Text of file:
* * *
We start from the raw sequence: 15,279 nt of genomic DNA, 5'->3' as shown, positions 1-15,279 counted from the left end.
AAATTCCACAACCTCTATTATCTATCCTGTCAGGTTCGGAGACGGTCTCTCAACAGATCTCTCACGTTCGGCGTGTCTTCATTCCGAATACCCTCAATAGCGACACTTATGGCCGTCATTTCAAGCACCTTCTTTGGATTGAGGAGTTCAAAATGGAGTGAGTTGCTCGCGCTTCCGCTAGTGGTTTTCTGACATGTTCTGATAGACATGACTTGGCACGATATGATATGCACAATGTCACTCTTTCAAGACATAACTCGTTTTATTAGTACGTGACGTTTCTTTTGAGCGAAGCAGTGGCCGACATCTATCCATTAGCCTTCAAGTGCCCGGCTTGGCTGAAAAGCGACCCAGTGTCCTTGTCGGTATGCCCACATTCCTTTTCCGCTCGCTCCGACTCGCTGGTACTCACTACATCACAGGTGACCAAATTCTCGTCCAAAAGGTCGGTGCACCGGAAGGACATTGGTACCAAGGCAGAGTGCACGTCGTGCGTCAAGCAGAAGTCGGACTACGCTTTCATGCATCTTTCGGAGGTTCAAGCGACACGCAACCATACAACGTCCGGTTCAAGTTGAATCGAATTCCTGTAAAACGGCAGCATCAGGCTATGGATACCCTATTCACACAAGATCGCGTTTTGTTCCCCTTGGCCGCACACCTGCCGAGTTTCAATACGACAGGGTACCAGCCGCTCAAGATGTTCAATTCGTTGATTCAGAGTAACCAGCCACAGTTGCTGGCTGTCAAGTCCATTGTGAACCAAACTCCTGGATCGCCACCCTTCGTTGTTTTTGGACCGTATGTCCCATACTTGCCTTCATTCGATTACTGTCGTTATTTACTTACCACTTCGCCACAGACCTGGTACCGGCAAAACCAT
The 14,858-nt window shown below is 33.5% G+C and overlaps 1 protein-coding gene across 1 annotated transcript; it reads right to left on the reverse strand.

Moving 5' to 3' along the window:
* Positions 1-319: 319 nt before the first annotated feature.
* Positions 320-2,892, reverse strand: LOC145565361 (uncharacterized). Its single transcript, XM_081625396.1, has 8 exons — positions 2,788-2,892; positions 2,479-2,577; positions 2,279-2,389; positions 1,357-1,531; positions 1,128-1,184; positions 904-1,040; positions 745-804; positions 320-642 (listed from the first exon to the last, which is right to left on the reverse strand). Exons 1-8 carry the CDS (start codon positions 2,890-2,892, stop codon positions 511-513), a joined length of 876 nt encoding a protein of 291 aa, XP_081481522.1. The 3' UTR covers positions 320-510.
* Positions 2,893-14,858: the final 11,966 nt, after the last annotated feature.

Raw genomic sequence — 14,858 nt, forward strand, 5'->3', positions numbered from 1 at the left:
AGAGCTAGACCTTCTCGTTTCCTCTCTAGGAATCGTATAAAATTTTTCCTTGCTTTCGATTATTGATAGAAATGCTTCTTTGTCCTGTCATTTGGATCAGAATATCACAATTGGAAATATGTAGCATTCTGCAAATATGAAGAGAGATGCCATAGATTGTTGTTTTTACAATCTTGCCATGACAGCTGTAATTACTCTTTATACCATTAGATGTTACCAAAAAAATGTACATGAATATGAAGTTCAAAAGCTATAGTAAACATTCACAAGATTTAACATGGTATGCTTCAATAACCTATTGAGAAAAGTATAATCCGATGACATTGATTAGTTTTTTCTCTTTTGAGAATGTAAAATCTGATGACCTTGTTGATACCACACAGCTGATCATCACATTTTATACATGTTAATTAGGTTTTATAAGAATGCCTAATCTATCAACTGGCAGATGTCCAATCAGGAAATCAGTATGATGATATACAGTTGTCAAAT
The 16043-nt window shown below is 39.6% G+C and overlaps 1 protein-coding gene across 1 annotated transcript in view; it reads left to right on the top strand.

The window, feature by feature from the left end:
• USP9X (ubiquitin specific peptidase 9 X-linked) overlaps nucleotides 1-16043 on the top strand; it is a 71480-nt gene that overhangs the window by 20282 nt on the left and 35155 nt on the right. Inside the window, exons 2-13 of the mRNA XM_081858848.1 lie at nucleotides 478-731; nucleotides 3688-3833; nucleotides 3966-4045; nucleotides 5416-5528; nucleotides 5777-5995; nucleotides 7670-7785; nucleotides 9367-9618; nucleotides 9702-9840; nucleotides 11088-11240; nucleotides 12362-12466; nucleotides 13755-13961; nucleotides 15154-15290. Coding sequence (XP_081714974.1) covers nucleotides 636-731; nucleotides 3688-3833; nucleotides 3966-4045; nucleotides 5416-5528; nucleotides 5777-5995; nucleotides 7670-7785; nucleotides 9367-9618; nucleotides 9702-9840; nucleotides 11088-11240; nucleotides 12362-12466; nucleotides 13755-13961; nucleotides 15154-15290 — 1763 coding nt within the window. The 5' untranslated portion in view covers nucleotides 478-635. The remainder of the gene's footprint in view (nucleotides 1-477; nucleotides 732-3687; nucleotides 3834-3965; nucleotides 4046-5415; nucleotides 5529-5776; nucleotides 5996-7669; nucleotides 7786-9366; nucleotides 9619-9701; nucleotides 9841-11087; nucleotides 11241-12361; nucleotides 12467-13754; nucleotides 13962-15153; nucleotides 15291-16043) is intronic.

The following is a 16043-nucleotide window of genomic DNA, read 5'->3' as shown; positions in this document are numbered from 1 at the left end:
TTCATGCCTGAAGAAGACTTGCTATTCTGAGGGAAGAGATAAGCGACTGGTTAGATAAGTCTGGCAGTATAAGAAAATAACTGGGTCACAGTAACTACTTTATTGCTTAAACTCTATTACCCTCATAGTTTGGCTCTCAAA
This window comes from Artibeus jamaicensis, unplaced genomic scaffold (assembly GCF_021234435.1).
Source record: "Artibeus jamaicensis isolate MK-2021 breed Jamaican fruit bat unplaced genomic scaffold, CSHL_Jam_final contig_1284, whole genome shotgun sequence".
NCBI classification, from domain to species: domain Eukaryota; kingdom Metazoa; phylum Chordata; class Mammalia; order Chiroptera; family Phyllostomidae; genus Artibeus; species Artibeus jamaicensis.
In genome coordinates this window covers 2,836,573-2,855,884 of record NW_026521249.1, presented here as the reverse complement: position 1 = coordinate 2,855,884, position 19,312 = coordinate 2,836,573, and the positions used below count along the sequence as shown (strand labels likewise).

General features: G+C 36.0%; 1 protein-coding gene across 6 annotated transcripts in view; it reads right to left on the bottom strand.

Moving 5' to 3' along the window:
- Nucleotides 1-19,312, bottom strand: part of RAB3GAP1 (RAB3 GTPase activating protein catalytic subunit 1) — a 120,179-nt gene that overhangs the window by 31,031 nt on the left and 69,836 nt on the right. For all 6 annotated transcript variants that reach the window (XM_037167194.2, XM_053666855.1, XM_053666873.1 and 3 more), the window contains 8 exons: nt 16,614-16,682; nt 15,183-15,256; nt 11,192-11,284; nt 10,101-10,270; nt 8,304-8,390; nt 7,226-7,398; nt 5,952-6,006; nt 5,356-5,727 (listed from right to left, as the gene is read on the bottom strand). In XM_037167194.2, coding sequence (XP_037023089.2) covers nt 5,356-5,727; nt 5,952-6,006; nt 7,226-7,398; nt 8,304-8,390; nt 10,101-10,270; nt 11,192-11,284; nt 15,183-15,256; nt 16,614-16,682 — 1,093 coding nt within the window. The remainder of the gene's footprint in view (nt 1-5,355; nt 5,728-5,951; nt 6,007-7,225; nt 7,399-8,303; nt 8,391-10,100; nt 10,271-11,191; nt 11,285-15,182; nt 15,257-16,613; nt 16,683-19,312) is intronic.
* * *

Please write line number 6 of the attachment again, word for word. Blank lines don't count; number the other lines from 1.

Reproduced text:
* Positions 320-2,892, reverse strand: LOC145565361 (uncharacterized). Its single transcript, XM_081625396.1, has 8 exons — positions 2,788-2,892; positions 2,479-2,577; positions 2,279-2,389; positions 1,357-1,531; positions 1,128-1,184; positions 904-1,040; positions 745-804; positions 320-642 (listed from the first exon to the last, which is right to left on the reverse strand). Exons 1-8 carry the CDS (start codon positions 2,890-2,892, stop codon positions 511-513), a joined length of 876 nt encoding a protein of 291 aa, XP_081481522.1. The 3' UTR covers positions 320-510.